You must be pretty stoked because there aren’t a huge amount of Australian musicians who have a signature guitar.
It’s really cool and I am really stoked. It’s really funny when you have played a million gigs, it’s really enjoyable to get to that level where you’ve been doing it for a long time and you get recognised for that. It feels really good. It almost feels like fate that all of these things are coming in now, that I have come back to Australia with a bit of a rebuild. One of the things I did while I was in Bali was I prepared myself for a new part of my career. I came up through the roots scene of the noughties. I started as a blues player in Melbourne. At that time I’d played a lot of guitar and was keen on the guitar, then I got into the roots scene and focussed a lot more on my songwriting. I kinda thought, I don’t want to be some shredder guitarist, I want to be tasty and be a songwriter. I think over the last few years I’ve looked at my career and thought about where I want to be going forward and I decided that now is the time being older, to go back to treating the guitar with more respect and being more in the guitarist scene. As soon as I did that, the irony of it… in a way it was me accepting my age in a way. Ok, I’m going back to a different phase and the irony of that is that I have felt so much love for my instruments. In the years gone by they were just my tools. I loved them but I didn’t froth. It didn’t excite my like when I was fifteen. Now I feel like I am fifteen again and the reason is that I am practising. I am putting the work in and I have found that it is a funny by-product that the more work you put into your playing, the more love you feel for the guitar and the more enjoyment you get every time you pick the instrument up. It couldn’t have come at a better time for me.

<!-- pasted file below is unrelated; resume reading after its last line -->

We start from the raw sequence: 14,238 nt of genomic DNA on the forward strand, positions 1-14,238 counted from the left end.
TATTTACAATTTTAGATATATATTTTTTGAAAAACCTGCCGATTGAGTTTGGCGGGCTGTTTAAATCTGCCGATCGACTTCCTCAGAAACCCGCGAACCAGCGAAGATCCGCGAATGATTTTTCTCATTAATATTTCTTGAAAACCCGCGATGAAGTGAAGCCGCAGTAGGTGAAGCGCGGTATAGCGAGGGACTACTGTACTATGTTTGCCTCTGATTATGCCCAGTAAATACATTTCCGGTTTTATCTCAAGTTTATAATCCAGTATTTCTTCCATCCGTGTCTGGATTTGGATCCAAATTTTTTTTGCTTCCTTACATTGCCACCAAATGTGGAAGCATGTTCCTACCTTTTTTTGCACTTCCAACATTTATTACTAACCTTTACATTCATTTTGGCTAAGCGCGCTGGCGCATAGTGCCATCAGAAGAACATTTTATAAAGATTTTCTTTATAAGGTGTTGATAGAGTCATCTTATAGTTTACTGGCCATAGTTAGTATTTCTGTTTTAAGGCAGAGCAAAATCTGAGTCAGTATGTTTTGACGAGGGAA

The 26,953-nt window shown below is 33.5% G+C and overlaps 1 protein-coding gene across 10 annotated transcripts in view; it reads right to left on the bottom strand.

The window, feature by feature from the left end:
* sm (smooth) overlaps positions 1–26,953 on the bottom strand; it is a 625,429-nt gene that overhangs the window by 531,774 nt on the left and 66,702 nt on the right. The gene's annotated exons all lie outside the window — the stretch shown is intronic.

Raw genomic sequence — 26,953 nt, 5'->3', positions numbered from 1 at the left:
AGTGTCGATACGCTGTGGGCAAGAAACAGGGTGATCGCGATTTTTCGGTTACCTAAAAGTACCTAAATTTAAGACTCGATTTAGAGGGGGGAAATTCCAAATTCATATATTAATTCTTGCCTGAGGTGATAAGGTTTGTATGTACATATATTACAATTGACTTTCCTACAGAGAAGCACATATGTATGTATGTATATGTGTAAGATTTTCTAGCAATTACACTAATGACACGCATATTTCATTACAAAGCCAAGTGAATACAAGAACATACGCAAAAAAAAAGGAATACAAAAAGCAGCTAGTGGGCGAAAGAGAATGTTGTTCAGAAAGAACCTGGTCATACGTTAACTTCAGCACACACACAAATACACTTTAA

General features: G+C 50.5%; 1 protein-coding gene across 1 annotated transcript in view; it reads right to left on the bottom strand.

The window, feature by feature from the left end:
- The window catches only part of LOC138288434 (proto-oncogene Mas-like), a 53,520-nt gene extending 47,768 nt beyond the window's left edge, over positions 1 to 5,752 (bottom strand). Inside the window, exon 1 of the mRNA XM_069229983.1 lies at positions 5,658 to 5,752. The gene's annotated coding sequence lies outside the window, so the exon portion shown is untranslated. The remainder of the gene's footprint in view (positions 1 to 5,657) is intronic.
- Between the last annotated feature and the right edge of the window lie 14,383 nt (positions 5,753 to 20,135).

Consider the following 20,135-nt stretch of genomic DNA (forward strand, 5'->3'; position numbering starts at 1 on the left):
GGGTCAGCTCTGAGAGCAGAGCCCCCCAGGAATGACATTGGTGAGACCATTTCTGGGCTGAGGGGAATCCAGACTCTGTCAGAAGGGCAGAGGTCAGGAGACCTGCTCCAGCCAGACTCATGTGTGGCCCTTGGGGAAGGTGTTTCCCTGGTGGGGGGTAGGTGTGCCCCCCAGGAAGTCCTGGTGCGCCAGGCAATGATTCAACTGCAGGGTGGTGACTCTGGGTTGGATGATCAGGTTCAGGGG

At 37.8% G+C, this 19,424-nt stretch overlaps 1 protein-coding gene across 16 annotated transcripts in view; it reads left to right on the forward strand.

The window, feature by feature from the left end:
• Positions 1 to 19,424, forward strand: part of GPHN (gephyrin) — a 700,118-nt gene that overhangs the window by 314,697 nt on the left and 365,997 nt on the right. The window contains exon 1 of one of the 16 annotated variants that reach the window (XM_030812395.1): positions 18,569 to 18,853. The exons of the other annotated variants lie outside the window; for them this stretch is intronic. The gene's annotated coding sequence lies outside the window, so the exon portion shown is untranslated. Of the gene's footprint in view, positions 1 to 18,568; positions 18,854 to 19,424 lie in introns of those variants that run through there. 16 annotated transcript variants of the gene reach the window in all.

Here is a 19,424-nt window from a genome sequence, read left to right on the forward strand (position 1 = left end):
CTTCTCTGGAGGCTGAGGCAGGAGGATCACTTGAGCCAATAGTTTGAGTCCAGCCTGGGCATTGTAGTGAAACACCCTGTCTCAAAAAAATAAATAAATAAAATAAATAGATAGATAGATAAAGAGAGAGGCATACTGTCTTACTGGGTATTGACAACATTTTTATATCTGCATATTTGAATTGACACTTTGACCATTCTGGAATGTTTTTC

You are playing our Melbourne Guitar Show in August. Have you ever played a show like that before where there are a lot of musicians in the attendance?
I have done little things that were fairly threatening as a guitarist before. I have done guitar clinics and at Port Fairy I played with the Grigoryan Brothers and Lloyd (Spiegel) and Nick Charles and a few other really good guitarists and that was fairly intimidating as a guitarist. But I am just me. I have my own peculiarities as a guitarist. A big part of me has always been my vocals and songwriting and I think that’s what I bring to my guitar playing. It’s always my intention to talk through the instrument, so I will be enjoying doing that. I just think for me personally, to be there is actually a real honour on that side of the equation and I am just going to be really interested in nerding out completely and plugging into a million pedals and watching different players. I am putting together a bit of a pedalboard that I will be using with a lot of cool analogue pedals too.
Will you be playing some tracks from the new album?
Yeah and the new album is really ‘guitary’. The first single Whispering Voice with Kasey Chambers singing on it is a reworking of an old song that I used to play on my Cole Clark lap steel back in the day and it was really mellow but I reworked it with the band into a dub mix, Hendrix kind of thing. So that was fun to have a fret on, so that will be a good one to play.